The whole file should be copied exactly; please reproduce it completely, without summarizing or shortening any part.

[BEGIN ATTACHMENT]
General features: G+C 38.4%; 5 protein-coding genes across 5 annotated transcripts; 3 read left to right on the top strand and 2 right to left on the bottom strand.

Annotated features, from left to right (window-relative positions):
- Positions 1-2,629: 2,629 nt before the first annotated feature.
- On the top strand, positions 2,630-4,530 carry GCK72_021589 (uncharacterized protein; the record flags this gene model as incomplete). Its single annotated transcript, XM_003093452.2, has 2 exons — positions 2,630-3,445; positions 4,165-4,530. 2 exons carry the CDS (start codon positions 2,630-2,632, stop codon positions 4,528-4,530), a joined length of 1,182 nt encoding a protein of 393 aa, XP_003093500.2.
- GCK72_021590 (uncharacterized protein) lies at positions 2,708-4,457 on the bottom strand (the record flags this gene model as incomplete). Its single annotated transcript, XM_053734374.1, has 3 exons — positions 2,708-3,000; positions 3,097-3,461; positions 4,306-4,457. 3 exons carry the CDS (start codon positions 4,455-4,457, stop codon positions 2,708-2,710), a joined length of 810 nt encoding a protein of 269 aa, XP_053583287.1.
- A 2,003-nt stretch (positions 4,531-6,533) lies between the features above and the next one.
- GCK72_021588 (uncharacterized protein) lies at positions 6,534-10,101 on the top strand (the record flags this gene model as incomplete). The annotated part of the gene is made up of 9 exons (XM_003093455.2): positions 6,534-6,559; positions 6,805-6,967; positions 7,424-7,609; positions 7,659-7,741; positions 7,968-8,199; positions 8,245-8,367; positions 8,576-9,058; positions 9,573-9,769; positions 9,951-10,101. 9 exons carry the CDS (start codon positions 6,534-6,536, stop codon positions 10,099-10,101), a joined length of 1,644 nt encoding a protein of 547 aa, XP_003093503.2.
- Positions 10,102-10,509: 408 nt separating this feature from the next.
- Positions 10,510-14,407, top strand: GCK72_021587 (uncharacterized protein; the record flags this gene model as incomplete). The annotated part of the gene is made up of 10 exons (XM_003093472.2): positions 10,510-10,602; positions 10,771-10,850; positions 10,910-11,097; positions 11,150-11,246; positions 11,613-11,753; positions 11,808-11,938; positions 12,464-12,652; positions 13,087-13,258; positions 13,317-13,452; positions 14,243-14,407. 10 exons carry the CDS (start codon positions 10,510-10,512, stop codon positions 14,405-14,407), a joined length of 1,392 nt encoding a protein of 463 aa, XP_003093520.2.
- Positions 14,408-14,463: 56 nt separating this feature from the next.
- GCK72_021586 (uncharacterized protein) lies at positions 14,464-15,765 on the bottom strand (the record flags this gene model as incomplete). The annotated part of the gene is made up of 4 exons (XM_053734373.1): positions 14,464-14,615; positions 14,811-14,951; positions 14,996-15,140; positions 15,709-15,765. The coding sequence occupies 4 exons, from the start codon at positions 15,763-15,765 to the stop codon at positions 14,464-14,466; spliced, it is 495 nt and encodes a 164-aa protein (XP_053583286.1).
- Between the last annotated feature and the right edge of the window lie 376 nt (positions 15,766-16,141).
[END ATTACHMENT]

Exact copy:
General features: G+C 38.4%; 5 protein-coding genes across 5 annotated transcripts; 3 read left to right on the top strand and 2 right to left on the bottom strand.

Annotated features, from left to right (window-relative positions):
- Positions 1-2,629: 2,629 nt before the first annotated feature.
- On the top strand, positions 2,630-4,530 carry GCK72_021589 (uncharacterized protein; the record flags this gene model as incomplete). Its single annotated transcript, XM_003093452.2, has 2 exons — positions 2,630-3,445; positions 4,165-4,530. 2 exons carry the CDS (start codon positions 2,630-2,632, stop codon positions 4,528-4,530), a joined length of 1,182 nt encoding a protein of 393 aa, XP_003093500.2.
- GCK72_021590 (uncharacterized protein) lies at positions 2,708-4,457 on the bottom strand (the record flags this gene model as incomplete). Its single annotated transcript, XM_053734374.1, has 3 exons — positions 2,708-3,000; positions 3,097-3,461; positions 4,306-4,457. 3 exons carry the CDS (start codon positions 4,455-4,457, stop codon positions 2,708-2,710), a joined length of 810 nt encoding a protein of 269 aa, XP_053583287.1.
- A 2,003-nt stretch (positions 4,531-6,533) lies between the features above and the next one.
- GCK72_021588 (uncharacterized protein) lies at positions 6,534-10,101 on the top strand (the record flags this gene model as incomplete). The annotated part of the gene is made up of 9 exons (XM_003093455.2): positions 6,534-6,559; positions 6,805-6,967; positions 7,424-7,609; positions 7,659-7,741; positions 7,968-8,199; positions 8,245-8,367; positions 8,576-9,058; positions 9,573-9,769; positions 9,951-10,101. 9 exons carry the CDS (start codon positions 6,534-6,536, stop codon positions 10,099-10,101), a joined length of 1,644 nt encoding a protein of 547 aa, XP_003093503.2.
- Positions 10,102-10,509: 408 nt separating this feature from the next.
- Positions 10,510-14,407, top strand: GCK72_021587 (uncharacterized protein; the record flags this gene model as incomplete). The annotated part of the gene is made up of 10 exons (XM_003093472.2): positions 10,510-10,602; positions 10,771-10,850; positions 10,910-11,097; positions 11,150-11,246; positions 11,613-11,753; positions 11,808-11,938; positions 12,464-12,652; positions 13,087-13,258; positions 13,317-13,452; positions 14,243-14,407. 10 exons carry the CDS (start codon positions 10,510-10,512, stop codon positions 14,405-14,407), a joined length of 1,392 nt encoding a protein of 463 aa, XP_003093520.2.
- Positions 14,408-14,463: 56 nt separating this feature from the next.
- GCK72_021586 (uncharacterized protein) lies at positions 14,464-15,765 on the bottom strand (the record flags this gene model as incomplete). The annotated part of the gene is made up of 4 exons (XM_053734373.1): positions 14,464-14,615; positions 14,811-14,951; positions 14,996-15,140; positions 15,709-15,765. The coding sequence occupies 4 exons, from the start codon at positions 15,763-15,765 to the stop codon at positions 14,464-14,466; spliced, it is 495 nt and encodes a 164-aa protein (XP_053583286.1).
- Between the last annotated feature and the right edge of the window lie 376 nt (positions 15,766-16,141).